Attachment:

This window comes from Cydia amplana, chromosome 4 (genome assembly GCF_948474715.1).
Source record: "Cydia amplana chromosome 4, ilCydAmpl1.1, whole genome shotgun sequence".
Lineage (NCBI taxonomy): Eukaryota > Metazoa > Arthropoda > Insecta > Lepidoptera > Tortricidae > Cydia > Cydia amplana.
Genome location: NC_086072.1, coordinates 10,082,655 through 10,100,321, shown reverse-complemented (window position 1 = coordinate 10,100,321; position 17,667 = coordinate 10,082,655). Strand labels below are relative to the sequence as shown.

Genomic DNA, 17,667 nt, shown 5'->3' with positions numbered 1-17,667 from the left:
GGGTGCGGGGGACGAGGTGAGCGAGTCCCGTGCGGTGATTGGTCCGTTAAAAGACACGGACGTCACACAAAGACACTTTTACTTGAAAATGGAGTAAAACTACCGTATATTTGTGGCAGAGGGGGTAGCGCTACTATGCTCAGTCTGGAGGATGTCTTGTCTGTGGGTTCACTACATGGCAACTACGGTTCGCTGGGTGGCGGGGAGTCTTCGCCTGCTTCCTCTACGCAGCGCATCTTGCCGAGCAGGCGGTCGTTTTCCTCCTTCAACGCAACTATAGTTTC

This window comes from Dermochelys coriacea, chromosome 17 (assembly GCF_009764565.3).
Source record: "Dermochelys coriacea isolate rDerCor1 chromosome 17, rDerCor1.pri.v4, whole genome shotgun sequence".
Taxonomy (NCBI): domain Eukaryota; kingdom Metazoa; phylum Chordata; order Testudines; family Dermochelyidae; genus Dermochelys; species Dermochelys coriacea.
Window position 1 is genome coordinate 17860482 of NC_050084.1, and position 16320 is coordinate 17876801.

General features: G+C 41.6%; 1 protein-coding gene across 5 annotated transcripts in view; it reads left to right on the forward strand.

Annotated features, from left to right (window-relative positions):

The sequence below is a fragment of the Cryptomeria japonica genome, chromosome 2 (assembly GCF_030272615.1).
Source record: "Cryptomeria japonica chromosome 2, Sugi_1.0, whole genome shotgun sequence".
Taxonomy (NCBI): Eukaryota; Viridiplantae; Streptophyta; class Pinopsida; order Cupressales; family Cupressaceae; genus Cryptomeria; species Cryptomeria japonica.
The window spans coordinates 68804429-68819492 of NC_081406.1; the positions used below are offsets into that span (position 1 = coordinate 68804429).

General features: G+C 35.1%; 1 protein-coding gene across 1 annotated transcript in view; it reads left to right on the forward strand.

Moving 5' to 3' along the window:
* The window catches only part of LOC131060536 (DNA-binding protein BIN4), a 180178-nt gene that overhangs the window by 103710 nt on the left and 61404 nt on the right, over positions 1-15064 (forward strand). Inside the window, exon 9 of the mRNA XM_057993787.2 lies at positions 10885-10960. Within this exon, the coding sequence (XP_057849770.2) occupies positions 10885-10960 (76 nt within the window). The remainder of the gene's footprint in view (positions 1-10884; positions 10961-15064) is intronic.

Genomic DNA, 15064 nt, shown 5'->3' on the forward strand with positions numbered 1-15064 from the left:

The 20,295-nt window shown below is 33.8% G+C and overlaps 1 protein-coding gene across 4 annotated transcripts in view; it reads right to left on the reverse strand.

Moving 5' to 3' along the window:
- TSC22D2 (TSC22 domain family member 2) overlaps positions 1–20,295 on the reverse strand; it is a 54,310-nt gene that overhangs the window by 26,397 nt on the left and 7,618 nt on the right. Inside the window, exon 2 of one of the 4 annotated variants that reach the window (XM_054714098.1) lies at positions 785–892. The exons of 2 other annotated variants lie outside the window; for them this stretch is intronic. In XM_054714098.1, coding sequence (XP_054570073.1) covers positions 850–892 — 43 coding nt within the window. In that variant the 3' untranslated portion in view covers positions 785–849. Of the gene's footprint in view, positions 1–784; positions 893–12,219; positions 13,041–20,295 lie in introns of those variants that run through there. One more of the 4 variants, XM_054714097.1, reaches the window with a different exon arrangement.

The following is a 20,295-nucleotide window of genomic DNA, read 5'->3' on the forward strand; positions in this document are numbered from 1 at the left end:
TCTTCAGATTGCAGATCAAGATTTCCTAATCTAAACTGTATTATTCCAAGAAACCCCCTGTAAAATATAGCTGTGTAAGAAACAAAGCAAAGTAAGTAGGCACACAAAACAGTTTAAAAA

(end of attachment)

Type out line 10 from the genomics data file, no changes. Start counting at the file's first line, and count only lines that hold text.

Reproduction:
Window position 1 is genome coordinate 17860482 of NC_050084.1, and position 16320 is coordinate 17876801.